Most recently reviewed by: Pat Porter (2018)
Common Name(s): Brown recluse spider
The color of the brown recluse spider varies from light brown to greyish spider, with slender legs extending over an area about the size of a quarter to a half-dollar. Two characteristics that help distinguish this spider from similar species include the dark violin-shaped marking on the back of the front portion of the body. The three pairs of eyes are arranged in a semicircle.
Adult brown recluse spiders are most frequently seen during the spring months. Mating season in Oklahoma, Arkansas, and Texas, lasts from April to early July, during which time female spiders produce up to five egg sacs, containing about 50 eggs each. The length of time required for development to the adult stage is slightly less than a year, and in the laboratory, spiders have been observed to live for up to two and a half years.
Origin and Distribution
The best-known of the recluse spiders inhabits many of the Southern and Midwestern states.They are often found in garages, firewood piles, cluttered cellars, and piles of stored boards. Around homes they are often found around bathrooms, bedrooms and closets, under furniture, behind baseboards and door facings, or in corners and crevices. They are most active during the night when they hunt. People are often bitten while they are asleep after rolling over one in bed. Others are bitten while putting on clothes that have been hung undisturbed near where they are hiding.
Recluse spiders, as their name implies, are generally shy. They spin nondescript white or grayish webs, where they may hide during the day. They are predators of insects and other arthropods.
Habitat & Hosts
Brown recluse spiders are insect predators. When large numbers of spiders are present in a building it usually means that insect prey are also abundant. Common prey for spiders may include crickets, silverfish, cockroaches, etc.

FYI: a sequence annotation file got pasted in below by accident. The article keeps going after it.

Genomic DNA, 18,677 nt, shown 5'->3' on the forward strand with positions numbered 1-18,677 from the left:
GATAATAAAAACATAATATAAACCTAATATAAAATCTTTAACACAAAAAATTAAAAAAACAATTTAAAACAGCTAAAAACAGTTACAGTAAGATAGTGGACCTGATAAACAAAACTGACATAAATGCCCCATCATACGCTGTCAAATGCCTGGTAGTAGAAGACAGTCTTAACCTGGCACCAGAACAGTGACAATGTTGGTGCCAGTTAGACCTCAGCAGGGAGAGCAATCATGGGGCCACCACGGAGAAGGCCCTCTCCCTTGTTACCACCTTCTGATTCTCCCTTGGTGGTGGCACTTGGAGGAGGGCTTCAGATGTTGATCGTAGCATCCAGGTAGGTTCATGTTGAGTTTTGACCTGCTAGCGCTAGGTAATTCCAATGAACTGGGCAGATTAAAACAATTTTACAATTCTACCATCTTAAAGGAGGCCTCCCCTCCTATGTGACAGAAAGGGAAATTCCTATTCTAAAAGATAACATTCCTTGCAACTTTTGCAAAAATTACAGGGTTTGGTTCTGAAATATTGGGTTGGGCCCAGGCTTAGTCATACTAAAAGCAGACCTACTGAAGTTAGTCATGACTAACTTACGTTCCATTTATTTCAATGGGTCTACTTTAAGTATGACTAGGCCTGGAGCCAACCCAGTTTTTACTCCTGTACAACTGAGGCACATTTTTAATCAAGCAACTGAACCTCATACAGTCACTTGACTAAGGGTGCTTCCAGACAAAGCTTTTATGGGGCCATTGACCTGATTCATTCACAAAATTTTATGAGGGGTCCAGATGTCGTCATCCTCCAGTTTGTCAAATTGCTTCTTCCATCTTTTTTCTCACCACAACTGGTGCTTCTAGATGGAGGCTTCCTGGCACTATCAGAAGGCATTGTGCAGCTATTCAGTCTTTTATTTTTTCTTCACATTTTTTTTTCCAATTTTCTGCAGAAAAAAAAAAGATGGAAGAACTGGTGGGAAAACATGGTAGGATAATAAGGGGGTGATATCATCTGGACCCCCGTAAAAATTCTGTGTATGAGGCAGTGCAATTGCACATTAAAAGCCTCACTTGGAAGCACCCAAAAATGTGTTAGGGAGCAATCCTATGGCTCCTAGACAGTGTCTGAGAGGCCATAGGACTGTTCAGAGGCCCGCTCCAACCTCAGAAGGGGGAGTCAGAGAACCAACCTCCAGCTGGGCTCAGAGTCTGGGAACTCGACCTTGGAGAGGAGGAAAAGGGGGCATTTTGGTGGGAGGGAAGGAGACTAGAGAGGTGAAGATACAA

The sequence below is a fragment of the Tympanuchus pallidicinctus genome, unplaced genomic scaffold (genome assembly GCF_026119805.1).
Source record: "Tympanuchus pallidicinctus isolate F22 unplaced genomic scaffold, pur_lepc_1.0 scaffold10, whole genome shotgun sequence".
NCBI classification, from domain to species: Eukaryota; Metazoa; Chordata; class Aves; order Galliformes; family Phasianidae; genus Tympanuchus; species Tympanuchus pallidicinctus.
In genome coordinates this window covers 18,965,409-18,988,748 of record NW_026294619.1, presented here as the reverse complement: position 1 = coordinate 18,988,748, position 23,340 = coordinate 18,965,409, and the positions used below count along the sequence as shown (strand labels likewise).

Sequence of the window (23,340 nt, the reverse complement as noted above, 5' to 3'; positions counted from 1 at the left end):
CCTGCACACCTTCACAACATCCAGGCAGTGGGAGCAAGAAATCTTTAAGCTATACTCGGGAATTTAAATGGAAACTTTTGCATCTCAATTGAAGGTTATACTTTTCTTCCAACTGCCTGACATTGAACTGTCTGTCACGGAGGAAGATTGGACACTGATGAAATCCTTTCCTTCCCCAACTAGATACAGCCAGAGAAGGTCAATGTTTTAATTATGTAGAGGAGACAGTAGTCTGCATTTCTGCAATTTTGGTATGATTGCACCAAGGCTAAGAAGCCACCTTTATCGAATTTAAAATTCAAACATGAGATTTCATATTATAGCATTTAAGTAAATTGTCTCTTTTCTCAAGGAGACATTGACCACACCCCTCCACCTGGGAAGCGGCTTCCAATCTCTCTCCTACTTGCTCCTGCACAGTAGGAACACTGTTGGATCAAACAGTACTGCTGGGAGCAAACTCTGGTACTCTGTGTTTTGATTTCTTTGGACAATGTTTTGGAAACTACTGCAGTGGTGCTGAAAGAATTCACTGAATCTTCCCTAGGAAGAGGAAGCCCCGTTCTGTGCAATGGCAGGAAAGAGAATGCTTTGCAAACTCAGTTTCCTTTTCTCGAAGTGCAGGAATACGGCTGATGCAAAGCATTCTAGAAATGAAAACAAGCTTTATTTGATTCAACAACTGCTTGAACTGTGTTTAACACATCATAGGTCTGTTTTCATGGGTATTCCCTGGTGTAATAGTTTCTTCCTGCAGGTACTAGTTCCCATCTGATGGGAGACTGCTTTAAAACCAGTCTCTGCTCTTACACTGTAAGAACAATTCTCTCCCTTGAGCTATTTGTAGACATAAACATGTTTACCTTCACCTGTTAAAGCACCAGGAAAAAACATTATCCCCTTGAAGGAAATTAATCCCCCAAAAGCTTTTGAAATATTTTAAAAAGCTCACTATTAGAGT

Look in debris, under objects, piles of wood, utility boxes, storage areas, dark areas, clothing, boxes, furniture, clutter and stacks of things. Indoors,they are mostly found in undisturbed storage areas, such as closets, crawl spaces, basements and attics, especially those that are cluttered. These spiders hunt at night and hide during the day. They prefer to be in locations that are not occupied by human traffic. They usually run for cover when disturbed.
Egg, spiderling (nymph) and adult. Brown recluse spiders lay 1-2 egg masses per year in dark, sheltered areas. The egg cases are round, about 5/8 inch (1.6 cm) in diameter, flat on the bottom and convex on top. After 24 to 36 days the spider lings emerge from the egg case. Their slow development is influenced by their nutrition and environmental conditions.
ManagementIf you live in the State of Texas, contact your local county agent or entomologist for management information. If you live outside of Texas, contact your local extension for management options.
Making sure doors are well sealed and outdoor lighting is shielded to avoid attracting outdoor insects like crickets. Good sanitation, regular pest control, and vacuuming dead insects will also help reduce insect food for spiders.
Unnecessary clutter in the structure should be eliminated, spider webs should be removed from interior and exterior areas, and a thorough vacuuming should be undertaken around, under, and behind furniture. Brown recluse spiders are frequently found in and around boxes stored in closets and attics. Stored boxes should be tightly taped shut to eliminate the availability as a nesting site. Clutter removal is best done before your pest control professional arrives.
Sticky cards readily trap brown recluse spiders, and do provide some spider control. Placing sticky cards in out of the way locations, especially next to walls, in closets and under furniture, can not only remove some of the spider population, but will allow you and your pest control provider to track the effectiveness of your control efforts over time.
Extensive infestations often require the services of a pest management professional.